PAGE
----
Gabrielle Motola

"Photography is all about awareness" - Gabrielle Motola
After a particularly inspiring talk from American/British photographer and writer Gabrielle Motola, I have decided to look at some of her work more closely. As I really like a particular project of hers titled The Honeyboys and some of the observed/environmental portraits she took for that series.  

Motola's work consists mainly of long term social documentary projects. One in particular she discussed that I found really interesting is titled An Equal Difference which is her most recent project, that she has created a 'photo storybook' for. The book uses photographs, stories and reflections to take a closer look at the lives and perspectives of the people living in contemporary Iceland. The book focuses in on the people of Iceland after the global financial crash in 2008. Where Iceland jailed the bankers responsible, switched to an independent renewable energy source and made prostitution illegal by criminalising buyers. Iceland have been ranked first for gender equality by the World Economic Forum Gender Gap Report for the past seven years and because of this Motola has used her work to show how pursuing gender equality can benefit societies.

Margret Pala Olafsdottir | Founder of Hjalli Schools

When looking at the portraits from this series before Motola's talk I found it really interesting how these environmental portraits often seem to capture someone in a moment of activity. Particularly in the photograph of Margret Pala Olafsdottir shown above which Motola discussed in her talk. She recalled the time she showed Olafsdottir the portraits she had taken of her and said that she responded with confusion, as she felt the photographs Motola had taken of other subjects in the project were much more flattering than the photograph taken of her. Motola said that this was a real turning point in her work as she realised she had been subconsciously seeking to flatter women with her portrait photography.

Katrin Jakobsdottir | Politician, Former Minister of Education

Because of this she returned to many of her edits and in the case of politician Katrin Jakobsdottir she found another photograph she thought was more representative of who she is as a person. Motola said she had also seen many articles about Jakobsdottir that all mentioned how young she looks for her age. I think that because a big element of Motola's project was exploring a culture which is ranked highest for gender equality, it occurred to her that she needed to be photographing men and women in the same way. Rather then trying to take as pretty a portrait as she could of her female subjects. 

I really like the more confrontational nature of Motola's photographs as the subjects are always looking directly at us as though they are waiting for a response from the audience. Which I think is particularly powerful quality in terms of the context of this project. As Motola is using this series to pose questions at an audience in regards to the social constructs of other western cultures.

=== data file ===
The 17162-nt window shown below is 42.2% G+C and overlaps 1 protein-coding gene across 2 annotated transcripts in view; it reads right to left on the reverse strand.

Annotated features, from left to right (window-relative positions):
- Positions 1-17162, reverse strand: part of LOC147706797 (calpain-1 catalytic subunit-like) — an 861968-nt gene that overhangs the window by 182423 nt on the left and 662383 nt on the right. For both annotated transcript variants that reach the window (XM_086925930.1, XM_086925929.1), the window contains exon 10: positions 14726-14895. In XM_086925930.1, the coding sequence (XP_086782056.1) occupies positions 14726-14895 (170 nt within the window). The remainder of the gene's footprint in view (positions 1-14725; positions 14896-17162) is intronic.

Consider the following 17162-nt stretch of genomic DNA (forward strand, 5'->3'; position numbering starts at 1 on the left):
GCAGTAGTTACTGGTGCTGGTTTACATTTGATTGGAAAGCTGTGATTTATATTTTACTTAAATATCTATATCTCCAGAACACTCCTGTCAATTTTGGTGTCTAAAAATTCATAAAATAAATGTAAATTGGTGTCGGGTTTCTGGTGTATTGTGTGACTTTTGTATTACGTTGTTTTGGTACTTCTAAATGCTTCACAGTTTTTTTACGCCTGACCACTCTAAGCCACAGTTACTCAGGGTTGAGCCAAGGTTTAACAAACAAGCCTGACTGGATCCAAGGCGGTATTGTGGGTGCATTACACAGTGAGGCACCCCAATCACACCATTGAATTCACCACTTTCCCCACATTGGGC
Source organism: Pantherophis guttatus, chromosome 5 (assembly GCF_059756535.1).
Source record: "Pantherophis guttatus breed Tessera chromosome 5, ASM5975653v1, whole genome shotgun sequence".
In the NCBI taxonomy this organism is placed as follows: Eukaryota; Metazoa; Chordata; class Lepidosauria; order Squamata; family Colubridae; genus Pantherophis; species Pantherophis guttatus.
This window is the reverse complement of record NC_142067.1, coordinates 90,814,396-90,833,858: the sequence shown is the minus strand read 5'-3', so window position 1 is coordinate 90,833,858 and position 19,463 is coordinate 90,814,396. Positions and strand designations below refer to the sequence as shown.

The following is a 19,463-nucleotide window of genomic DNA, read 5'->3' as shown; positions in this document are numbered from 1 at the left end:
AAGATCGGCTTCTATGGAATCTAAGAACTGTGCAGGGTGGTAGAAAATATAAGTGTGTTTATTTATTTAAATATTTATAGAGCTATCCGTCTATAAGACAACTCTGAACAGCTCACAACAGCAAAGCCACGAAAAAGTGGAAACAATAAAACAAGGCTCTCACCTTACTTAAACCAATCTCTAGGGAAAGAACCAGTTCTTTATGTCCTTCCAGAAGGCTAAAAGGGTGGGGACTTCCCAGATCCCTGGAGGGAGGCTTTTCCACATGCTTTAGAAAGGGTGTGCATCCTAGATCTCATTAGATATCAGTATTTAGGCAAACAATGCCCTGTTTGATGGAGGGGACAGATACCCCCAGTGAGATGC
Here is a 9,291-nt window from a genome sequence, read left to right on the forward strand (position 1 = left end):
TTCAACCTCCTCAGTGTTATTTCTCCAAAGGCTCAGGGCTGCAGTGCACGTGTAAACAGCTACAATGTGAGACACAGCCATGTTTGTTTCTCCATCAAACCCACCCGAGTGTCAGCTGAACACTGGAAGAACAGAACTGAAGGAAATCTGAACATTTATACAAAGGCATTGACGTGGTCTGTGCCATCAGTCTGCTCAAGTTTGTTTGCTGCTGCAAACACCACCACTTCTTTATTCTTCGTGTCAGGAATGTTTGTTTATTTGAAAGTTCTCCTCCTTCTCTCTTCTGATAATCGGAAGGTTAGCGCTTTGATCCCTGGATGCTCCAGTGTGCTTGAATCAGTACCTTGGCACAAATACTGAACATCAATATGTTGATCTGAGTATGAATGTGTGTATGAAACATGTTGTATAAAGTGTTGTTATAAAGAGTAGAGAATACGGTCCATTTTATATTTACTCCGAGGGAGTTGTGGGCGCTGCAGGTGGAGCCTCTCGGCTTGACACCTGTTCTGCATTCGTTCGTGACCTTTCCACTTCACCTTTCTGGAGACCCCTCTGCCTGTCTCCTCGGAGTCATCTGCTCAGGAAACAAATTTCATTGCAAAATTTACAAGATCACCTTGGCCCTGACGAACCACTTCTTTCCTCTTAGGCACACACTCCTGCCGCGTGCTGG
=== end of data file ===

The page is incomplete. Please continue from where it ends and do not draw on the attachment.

The Honeyboys Images taken from gabriellemotola.com
One of Motola's earlier projects titled The Honeyboys is what I really wanted to draw some inspiration from for my own portraiture work. As I think these images are beautiful and show some great examples of environmental and observed portraits as well as some interesting detail shots. 

The idea for this project came about in 2006 when Motola met 12 year old Phillip Schild in Broadway Market where he and his stepfather Ian were selling their Hackney honey. Created from hives on the roof of their house. Motola felt that Phillip's energy was really special along with the sight of such a young boy stood in a bee keeper's suit. At 8 years old Phillip was diagnosed with aspergers syndrome and because of this his father thought bee keeping would be a good focus for him. As he was particularly fascinated by insects and knew huge amounts of detailed information about them.

In getting to know the family further Motola decided she wanted to create a project showing the relationship between Phillip and Ian as she felt it was very special, particularly with the beekeeping. So she decided to photograph them both making their honey for The Honeyboys which she has since sold as a story to The Guardian newspaper. 

The images contain some really beautiful portraits which have a real warmth about them in showing this young boy and his stepfather's passion for beekeeping and their close relationship. One thing that is interesting to me is the way the photographs of Philip are often taken from below as though to illustrate how much this hobby lifts him and gives him purpose and control in his life. This has made me think a lot more about how photographers can really reflect how they feel about their subjects through their portraits. As I get the impression through this vantage point that Motola really admires Phillip for reasons such as his energy and passion.

One really strong element to these images is the consistency across them in terms of colour, framing, tonal quality and of course the square aspect ratio of the photographs. This to me I think helps the sequencing in the photographs showing the narrative of the tasks Phillip and Ian do together to produce honey on their roof. Aesthetically I love the richness of these green and brown colours against Phillip's bright white bee keeping suit; creating a real focus on him rather than just the tasks also being illustrated in the images. 

Looking at Gabrielle Motola's work has given me a lot more to think about in terms of visual consistency, narrative building and also how I can communicate my own thoughts about my subjects in my photographs. 

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